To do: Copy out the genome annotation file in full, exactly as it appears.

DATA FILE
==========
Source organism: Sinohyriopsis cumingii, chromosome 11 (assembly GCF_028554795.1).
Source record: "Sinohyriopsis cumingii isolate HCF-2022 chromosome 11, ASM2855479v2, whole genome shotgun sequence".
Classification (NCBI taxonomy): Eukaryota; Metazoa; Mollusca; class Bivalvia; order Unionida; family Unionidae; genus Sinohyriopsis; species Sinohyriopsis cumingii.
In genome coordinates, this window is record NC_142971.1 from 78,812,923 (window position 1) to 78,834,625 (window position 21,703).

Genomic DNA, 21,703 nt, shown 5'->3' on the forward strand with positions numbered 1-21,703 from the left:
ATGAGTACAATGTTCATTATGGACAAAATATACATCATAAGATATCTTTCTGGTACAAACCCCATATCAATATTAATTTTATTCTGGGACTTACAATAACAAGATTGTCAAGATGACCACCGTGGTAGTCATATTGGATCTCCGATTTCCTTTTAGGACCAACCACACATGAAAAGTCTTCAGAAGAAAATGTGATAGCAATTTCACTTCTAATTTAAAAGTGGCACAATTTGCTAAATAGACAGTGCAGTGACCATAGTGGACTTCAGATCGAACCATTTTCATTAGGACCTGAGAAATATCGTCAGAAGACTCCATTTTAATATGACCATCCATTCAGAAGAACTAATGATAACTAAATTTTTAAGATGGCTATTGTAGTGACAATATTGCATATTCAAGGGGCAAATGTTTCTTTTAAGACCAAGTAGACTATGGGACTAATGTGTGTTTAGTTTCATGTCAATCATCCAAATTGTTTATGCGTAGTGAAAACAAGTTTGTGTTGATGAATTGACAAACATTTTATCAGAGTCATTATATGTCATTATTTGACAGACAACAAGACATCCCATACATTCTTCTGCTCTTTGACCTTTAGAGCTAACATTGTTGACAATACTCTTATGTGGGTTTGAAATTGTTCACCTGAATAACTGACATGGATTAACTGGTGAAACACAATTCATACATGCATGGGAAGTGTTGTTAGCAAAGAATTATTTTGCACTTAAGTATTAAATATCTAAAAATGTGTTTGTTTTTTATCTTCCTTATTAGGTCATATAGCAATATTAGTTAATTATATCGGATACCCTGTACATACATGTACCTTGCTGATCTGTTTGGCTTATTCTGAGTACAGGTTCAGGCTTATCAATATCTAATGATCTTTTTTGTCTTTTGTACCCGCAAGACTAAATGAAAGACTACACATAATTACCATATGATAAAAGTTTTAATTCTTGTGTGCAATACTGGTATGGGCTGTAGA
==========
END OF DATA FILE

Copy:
Source organism: Sinohyriopsis cumingii, chromosome 11 (assembly GCF_028554795.1).
Source record: "Sinohyriopsis cumingii isolate HCF-2022 chromosome 11, ASM2855479v2, whole genome shotgun sequence".
Classification (NCBI taxonomy): Eukaryota; Metazoa; Mollusca; class Bivalvia; order Unionida; family Unionidae; genus Sinohyriopsis; species Sinohyriopsis cumingii.
In genome coordinates, this window is record NC_142971.1 from 78,812,923 (window position 1) to 78,834,625 (window position 21,703).

Genomic DNA, 21,703 nt, shown 5'->3' on the forward strand with positions numbered 1-21,703 from the left:
ATGAGTACAATGTTCATTATGGACAAAATATACATCATAAGATATCTTTCTGGTACAAACCCCATATCAATATTAATTTTATTCTGGGACTTACAATAACAAGATTGTCAAGATGACCACCGTGGTAGTCATATTGGATCTCCGATTTCCTTTTAGGACCAACCACACATGAAAAGTCTTCAGAAGAAAATGTGATAGCAATTTCACTTCTAATTTAAAAGTGGCACAATTTGCTAAATAGACAGTGCAGTGACCATAGTGGACTTCAGATCGAACCATTTTCATTAGGACCTGAGAAATATCGTCAGAAGACTCCATTTTAATATGACCATCCATTCAGAAGAACTAATGATAACTAAATTTTTAAGATGGCTATTGTAGTGACAATATTGCATATTCAAGGGGCAAATGTTTCTTTTAAGACCAAGTAGACTATGGGACTAATGTGTGTTTAGTTTCATGTCAATCATCCAAATTGTTTATGCGTAGTGAAAACAAGTTTGTGTTGATGAATTGACAAACATTTTATCAGAGTCATTATATGTCATTATTTGACAGACAACAAGACATCCCATACATTCTTCTGCTCTTTGACCTTTAGAGCTAACATTGTTGACAATACTCTTATGTGGGTTTGAAATTGTTCACCTGAATAACTGACATGGATTAACTGGTGAAACACAATTCATACATGCATGGGAAGTGTTGTTAGCAAAGAATTATTTTGCACTTAAGTATTAAATATCTAAAAATGTGTTTGTTTTTTATCTTCCTTATTAGGTCATATAGCAATATTAGTTAATTATATCGGATACCCTGTACATACATGTACCTTGCTGATCTGTTTGGCTTATTCTGAGTACAGGTTCAGGCTTATCAATATCTAATGATCTTTTTTGTCTTTTGTACCCGCAAGACTAAATGAAAGACTACACATAATTACCATATGATAAAAGTTTTAATTCTTGTGTGCAATACTGGTATGGGCTGTAGA